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Canada Lands May Day Deal to End Federal Workers’ Strike

FILE - Picketers march around the Office of the Prime Minister and Privy Council as approximately 155,000 public sector union workers with the Public Service Alliance of Canada (PSAC) continue to strike, in Ottawa, Ontario, Canada April 24, 2023.

Canada's government struck a deal with 120,000 federal workers Monday, effectively ending the country's largest public sector strike which had crippled services from passport renewals to immigration.

While most strikers returned to work after almost two weeks of deadlock, more than 35,000 revenue agency workers who also walked out April 19 are still negotiating, the Public Service Alliance of Canada (PSAC) union said.

That deadlock will continue to slow the processing of annual tax returns. The union members will vote on whether to accept the deal "in the coming days," PSAC said.

"This agreement delivers important gains for our members that will set the bar for all workers in Canada," PSAC President Chris Aylward said in a statement.

PSAC said it had secured a total wage increase of 12.6% over four years, having turned down an offer of 9% over three years when it called the strike. The deal includes a one-off payment of C$2,500 ($1,845).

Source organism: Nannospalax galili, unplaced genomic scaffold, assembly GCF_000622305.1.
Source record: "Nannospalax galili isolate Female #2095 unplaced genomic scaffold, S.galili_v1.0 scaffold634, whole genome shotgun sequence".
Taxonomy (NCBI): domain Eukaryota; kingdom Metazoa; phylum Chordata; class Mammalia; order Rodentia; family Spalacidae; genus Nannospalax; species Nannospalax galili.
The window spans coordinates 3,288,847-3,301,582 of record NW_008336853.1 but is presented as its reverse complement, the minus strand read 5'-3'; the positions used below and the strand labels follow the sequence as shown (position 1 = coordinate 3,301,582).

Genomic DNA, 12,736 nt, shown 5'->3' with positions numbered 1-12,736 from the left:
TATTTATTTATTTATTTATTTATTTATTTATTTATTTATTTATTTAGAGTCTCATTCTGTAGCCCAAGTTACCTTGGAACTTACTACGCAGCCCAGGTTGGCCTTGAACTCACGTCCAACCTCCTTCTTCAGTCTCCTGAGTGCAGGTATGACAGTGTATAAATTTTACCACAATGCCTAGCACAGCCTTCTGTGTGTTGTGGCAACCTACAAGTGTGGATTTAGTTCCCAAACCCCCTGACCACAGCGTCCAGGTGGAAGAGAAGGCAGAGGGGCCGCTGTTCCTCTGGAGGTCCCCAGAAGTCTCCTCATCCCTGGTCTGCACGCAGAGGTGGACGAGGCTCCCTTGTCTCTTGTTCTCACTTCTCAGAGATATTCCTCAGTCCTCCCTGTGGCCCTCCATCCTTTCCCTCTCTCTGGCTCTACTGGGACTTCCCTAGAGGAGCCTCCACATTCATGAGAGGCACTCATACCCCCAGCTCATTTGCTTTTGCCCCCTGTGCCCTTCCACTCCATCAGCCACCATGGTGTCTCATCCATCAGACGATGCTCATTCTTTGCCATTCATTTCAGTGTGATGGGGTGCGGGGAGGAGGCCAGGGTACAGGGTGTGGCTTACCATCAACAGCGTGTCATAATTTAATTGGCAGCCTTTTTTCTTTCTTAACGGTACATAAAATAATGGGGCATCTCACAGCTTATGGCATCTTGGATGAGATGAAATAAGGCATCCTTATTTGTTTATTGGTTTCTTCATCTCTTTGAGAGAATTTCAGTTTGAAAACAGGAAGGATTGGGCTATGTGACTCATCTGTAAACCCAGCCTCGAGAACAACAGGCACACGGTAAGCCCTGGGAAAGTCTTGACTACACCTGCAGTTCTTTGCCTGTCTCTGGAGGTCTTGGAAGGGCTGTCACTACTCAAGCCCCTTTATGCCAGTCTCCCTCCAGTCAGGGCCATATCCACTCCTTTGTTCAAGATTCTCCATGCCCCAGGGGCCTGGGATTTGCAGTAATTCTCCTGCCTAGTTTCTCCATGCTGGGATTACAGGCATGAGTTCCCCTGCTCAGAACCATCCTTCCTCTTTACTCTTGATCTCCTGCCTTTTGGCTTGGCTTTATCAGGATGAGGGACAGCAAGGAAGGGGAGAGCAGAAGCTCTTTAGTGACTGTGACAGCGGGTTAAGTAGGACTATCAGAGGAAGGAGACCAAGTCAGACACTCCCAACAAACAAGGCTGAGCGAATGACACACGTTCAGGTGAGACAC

The deal fell short of getting work from home enshrined in the collective bargaining agreement as the Treasury Board - the federal employer - refused. But there is an agreement to address remote work requests individually and in writing, which opens up the government to the employee grievance process.

PSAC had been in collective bargaining since 2021 for a new contract, which is the first to be negotiated since the COVID-19 pandemic hit, forcing millions to work remotely.

The deal "will have a ripple effect, quite frankly, for the rest of Canada," Canadian Labour Congress President Bea Bruske told Reuters before the agreement had been finalized.

"All large private sector employers and all the other provincial and territorial governments" are going to take note of the details of the deal, Bruske said.

On remote work, the Treasury Board said that up to three days a week from home would be allowed - as was the case already - and that departmental panels would be created to address employee concerns.

"These deals are fair, competitive, and reasonable, and bring stability to public servants and Canadians," Treasury Board President Mona Fortier said in a statement.

"It’s good to see the strike come to an end," said Robin Silvester, CEO of Vancouver Fraser Port Authority, the federal agency in charge of the city's port, Canada’s largest, where a shortage of grain inspectors threatened to slow exports.

Canada is the world’s fourth-largest wheat exporter. Workers picketed one of Vancouver’s seven grain terminals, delaying loading one day, but enough workers were declared essential to continue ship inspections, Silvester said.